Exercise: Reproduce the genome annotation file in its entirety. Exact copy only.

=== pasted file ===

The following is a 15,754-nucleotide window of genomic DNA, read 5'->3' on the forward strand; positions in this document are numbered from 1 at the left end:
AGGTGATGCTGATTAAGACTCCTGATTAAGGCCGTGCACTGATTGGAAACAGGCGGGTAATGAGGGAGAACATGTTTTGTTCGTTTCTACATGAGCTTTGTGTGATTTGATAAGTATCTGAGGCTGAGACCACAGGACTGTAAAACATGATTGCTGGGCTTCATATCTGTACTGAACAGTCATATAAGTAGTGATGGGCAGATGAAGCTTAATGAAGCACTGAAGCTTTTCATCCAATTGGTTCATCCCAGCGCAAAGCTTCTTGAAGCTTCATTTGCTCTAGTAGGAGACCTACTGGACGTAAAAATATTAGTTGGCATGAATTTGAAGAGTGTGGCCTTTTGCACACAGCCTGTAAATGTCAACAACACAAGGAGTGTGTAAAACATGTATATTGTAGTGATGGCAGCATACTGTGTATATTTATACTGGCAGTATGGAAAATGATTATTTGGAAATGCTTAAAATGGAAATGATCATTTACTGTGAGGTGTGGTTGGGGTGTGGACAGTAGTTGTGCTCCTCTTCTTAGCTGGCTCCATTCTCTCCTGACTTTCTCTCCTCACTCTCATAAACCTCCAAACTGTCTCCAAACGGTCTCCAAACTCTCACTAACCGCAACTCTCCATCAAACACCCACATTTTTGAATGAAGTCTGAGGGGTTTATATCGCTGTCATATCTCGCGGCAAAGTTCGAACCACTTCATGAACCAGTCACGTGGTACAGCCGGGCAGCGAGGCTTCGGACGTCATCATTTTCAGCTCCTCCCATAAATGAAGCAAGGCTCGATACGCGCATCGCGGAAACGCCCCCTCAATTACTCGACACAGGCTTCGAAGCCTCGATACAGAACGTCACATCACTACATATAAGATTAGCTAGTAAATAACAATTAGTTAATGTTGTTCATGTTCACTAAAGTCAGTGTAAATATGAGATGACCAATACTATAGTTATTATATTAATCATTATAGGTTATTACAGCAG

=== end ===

The following is a 15,754-nucleotide window of genomic DNA, read 5'->3' on the forward strand; positions in this document are numbered from 1 at the left end:
AGGTGATGCTGATTAAGACTCCTGATTAAGGCCGTGCACTGATTGGAAACAGGCGGGTAATGAGGGAGAACATGTTTTGTTCGTTTCTACATGAGCTTTGTGTGATTTGATAAGTATCTGAGGCTGAGACCACAGGACTGTAAAACATGATTGCTGGGCTTCATATCTGTACTGAACAGTCATATAAGTAGTGATGGGCAGATGAAGCTTAATGAAGCACTGAAGCTTTTCATCCAATTGGTTCATCCCAGCGCAAAGCTTCTTGAAGCTTCATTTGCTCTAGTAGGAGACCTACTGGACGTAAAAATATTAGTTGGCATGAATTTGAAGAGTGTGGCCTTTTGCACACAGCCTGTAAATGTCAACAACACAAGGAGTGTGTAAAACATGTATATTGTAGTGATGGCAGCATACTGTGTATATTTATACTGGCAGTATGGAAAATGATTATTTGGAAATGCTTAAAATGGAAATGATCATTTACTGTGAGGTGTGGTTGGGGTGTGGACAGTAGTTGTGCTCCTCTTCTTAGCTGGCTCCATTCTCTCCTGACTTTCTCTCCTCACTCTCATAAACCTCCAAACTGTCTCCAAACGGTCTCCAAACTCTCACTAACCGCAACTCTCCATCAAACACCCACATTTTTGAATGAAGTCTGAGGGGTTTATATCGCTGTCATATCTCGCGGCAAAGTTCGAACCACTTCATGAACCAGTCACGTGGTACAGCCGGGCAGCGAGGCTTCGGACGTCATCATTTTCAGCTCCTCCCATAAATGAAGCAAGGCTCGATACGCGCATCGCGGAAACGCCCCCTCAATTACTCGACACAGGCTTCGAAGCCTCGATACAGAACGTCACATCACTACATATAAGATTAGCTAGTAAATAACAATTAGTTAATGTTGTTCATGTTCACTAAAGTCAGTGTAAATATGAGATGACCAATACTATAGTTATTATATTAATCATTATAGGTTATTACAGCAG